Catch and harvest - Policy and rules

Conservation and management measures (CMMs)

Conservation and Management Measures (CMMs) describe binding decisions agreed by the members (including all 14 Small Island Developing States, or SIDS) and cooperating non-members of the Western and Central Pacific Fisheries Commission at their annual meetings. The latest updates to CMMs are maintained by WCPFC.

CMMs direct the SIDS’ policies and rules for using sustainable fishing techniques, monitoring and reporting on fishing harvests, and developing sustainable harvest strategies.

WCPFC reference

Brief summary of main measures

Fishing methods

2008-04, Prohibit the use of large driftnets on the high seas in the convention area

  • These points refer to the high seas inside the area covered by the Convention.
  • Using large-scale driftnets is prohibited. These are gillnets or other nets, or a combination of nets, that are more than 2.5 kilometres long, and are used to trap, enmesh or entangle fish by drifting on or in the water.
  • Fishing vessels are not to be configured to use large-scale driftnets, or to own these kinds of nets. Any that do will be deemed to have used them.
  • Some fishing vessels inside the convention area may be authorised to use large-scale driftnets in waters under national jurisdiction. These vessels may carry driftnets and related fishing equipment on the high seas in the convention area, but they must be stowed or secured so that they cannot be used for fishing.
  • Countries will report annually on their monitoring, control and surveillance actions.

2009-02, The application of FAD closures and catch retention on the high seas
(a) FAD closures

  • Defines a FAD as any object or group of objects, whether it is in use or not, floating on or near the surface of the water where fish may congregate. Examples are buoys, floats, netting, webbing, plastics, bamboo, logs and whale sharks.
  • During a FAD closure, no purse-seine vessel, or any of its fishing gear or tenders, may operate within one nautical mile of a FAD.
  • The operator of a vessel will not use the vessel to aggregate fish, or to move aggregated fish. This includes prohibition of the use of underwater lights and churning.
  • Vessels shall not operate together to catch aggregated fish.
  • FADs cannot be retrieved during the closure unless: the FAD (or associated equipment) will be kept on board the vessel until it lands, or until the closure ends; and the vessel does not set lines or nets for 7 days or within a 50-kilometre radius of the point where the FAD was.

2009-02, The application of FAD closures and catch retention on the high seas
(b) Catch retention

  • During fishing, any fish being released due to lack of suitability must only be released before the net is fully pursed and half the net has been retrieved.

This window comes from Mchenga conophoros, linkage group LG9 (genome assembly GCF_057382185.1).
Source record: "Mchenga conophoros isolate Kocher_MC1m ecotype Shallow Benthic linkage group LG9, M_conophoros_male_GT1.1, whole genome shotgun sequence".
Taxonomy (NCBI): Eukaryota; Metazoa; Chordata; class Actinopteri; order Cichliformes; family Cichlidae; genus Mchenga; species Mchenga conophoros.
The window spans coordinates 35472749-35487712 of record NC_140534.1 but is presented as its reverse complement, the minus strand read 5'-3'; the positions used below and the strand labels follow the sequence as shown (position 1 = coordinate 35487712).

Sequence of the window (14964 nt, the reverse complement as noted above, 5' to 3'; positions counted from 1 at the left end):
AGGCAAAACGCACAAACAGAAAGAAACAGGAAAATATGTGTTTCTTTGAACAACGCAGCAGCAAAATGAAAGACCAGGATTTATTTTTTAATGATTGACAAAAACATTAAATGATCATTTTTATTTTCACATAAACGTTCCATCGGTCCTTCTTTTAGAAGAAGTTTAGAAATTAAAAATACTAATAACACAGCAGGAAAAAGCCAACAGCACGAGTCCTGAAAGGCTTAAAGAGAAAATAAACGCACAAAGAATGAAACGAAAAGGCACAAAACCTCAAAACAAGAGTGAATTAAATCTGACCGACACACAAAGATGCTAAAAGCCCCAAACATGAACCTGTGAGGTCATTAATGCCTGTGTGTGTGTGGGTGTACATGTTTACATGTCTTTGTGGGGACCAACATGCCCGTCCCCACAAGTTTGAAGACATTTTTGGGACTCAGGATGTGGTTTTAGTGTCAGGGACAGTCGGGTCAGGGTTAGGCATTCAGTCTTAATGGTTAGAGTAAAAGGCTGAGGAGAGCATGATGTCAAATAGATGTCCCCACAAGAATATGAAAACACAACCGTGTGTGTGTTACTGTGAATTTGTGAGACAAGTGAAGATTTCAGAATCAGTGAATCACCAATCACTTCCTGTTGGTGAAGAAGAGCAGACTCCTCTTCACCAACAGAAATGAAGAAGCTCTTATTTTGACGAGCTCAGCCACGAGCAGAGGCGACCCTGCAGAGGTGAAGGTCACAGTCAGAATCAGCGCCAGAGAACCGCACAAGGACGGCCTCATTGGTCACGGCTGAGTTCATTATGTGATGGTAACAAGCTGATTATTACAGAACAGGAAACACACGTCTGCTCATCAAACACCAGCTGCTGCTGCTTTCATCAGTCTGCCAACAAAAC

• Fish that are ‘unfit for human consumption’ are those that have been meshed or crushed in the purse-seine net, damaged by sharks or whales, or have died and spoiled in the net. This excludes fish that are considered not marketable, and that have been spoiled or contaminated because of an act or omission by the crew.
  • If there isn’t enough space on board for all fish caught during the final set of a trip, the fish may only be discarded if they are alive and released promptly, and no further fishing occurs.
  • Fish cannot be discarded until an observer has estimated the species composition.
  • Vessel operators need to report all details of discarded fish within 48 hours to WCPFC’s executive director and WCPFC observer on board.

Catch and harvest strategy, data collection, reporting

2014-06, Establishing a harvest strategy for key fisheries and stocks in the Western and Central Pacific Ocean

  • Harvest strategies are to be developed for review in 2017 in response to continued fishing of tuna stocks beyond sustainable yields, and in response to UN commitments.
  • Harvest strategies are to cover these tuna species: skipjack, bigeye, yellowfin, South Pacific albacore, Pacific bluefin, and northern albacore.
  • Harvest strategies are to include monitoring and evaluating for effectiveness.

2009-10, Monitor landings of purse-seine vessels at ports so as to ensure reliable catch data by species

  • Ensure accurate reporting on catch size and composition, particularly of bigeye tuna.
  • Work with non-members to get data on the species and size of fish caught in the convention area.

2013-05, Daily catch and effort reporting

  • Ensure consistent reporting and useful data from all vessels fishing in the convention area.
  • The measure sets out the minimum data to be recorded, and when.
  • The master of the vessel is to provide an accurate, unaltered report within 15 days of the end of the trip or transhipment, and keep a copy on board the ship during a trip.
Man unloads and sorts tuna in Noro, Solomon Islands. Harvest strategies are to be developed for review in 2017 in response to continued fishing of tuna stocks beyond sustainable yields
Harvest strategies are to be developed for review in 2017 in response to continued fishing of tuna stocks beyond sustainable yields.  Photo credit: Francisco Blaha

Our Partners